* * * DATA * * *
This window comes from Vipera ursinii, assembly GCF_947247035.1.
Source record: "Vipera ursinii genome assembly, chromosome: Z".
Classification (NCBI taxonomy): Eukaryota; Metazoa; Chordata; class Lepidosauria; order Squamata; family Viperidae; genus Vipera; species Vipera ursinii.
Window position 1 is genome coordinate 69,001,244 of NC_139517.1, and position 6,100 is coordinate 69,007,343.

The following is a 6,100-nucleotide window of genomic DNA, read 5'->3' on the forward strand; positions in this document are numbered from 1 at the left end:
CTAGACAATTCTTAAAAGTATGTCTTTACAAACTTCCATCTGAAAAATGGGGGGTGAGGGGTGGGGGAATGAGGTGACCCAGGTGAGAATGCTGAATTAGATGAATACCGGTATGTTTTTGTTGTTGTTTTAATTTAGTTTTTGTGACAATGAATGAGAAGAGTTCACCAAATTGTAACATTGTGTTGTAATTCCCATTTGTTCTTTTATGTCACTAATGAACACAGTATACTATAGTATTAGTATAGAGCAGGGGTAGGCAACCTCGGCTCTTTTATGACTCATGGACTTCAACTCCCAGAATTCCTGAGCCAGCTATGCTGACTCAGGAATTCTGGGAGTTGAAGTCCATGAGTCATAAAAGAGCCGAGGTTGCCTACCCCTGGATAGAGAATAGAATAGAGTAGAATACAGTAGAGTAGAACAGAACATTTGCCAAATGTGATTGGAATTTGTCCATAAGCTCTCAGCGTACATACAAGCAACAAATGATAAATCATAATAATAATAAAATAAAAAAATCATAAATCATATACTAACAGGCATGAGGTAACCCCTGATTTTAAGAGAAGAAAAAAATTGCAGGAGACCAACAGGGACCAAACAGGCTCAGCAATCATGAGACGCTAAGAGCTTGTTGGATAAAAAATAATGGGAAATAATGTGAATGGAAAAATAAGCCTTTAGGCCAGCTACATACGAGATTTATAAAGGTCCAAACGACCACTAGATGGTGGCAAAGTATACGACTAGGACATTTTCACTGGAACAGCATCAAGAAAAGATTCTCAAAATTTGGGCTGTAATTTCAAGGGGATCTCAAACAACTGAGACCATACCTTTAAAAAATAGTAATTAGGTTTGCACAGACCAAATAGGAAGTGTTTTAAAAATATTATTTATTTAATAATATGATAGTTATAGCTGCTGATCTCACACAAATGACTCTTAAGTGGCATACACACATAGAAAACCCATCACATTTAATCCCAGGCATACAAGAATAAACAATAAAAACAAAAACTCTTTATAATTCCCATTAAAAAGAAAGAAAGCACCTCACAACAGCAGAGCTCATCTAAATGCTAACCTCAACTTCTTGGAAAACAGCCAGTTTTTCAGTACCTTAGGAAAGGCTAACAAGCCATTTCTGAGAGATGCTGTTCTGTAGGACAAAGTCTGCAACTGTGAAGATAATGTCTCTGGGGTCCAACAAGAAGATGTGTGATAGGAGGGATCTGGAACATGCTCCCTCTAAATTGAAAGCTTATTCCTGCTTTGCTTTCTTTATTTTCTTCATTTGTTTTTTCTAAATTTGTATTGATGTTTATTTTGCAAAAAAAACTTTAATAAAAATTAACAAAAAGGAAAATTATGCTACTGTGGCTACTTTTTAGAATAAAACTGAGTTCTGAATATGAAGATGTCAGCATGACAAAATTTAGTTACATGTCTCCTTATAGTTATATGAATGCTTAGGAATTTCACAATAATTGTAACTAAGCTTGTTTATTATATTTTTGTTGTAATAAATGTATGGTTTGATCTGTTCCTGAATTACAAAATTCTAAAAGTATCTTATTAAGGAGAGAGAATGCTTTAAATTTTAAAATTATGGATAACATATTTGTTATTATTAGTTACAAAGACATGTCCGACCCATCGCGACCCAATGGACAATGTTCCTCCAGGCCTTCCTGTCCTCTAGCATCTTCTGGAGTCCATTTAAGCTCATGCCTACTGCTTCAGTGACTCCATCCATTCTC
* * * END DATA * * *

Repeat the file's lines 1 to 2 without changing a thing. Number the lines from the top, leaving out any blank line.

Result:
This window comes from Vipera ursinii, assembly GCF_947247035.1.
Source record: "Vipera ursinii genome assembly, chromosome: Z".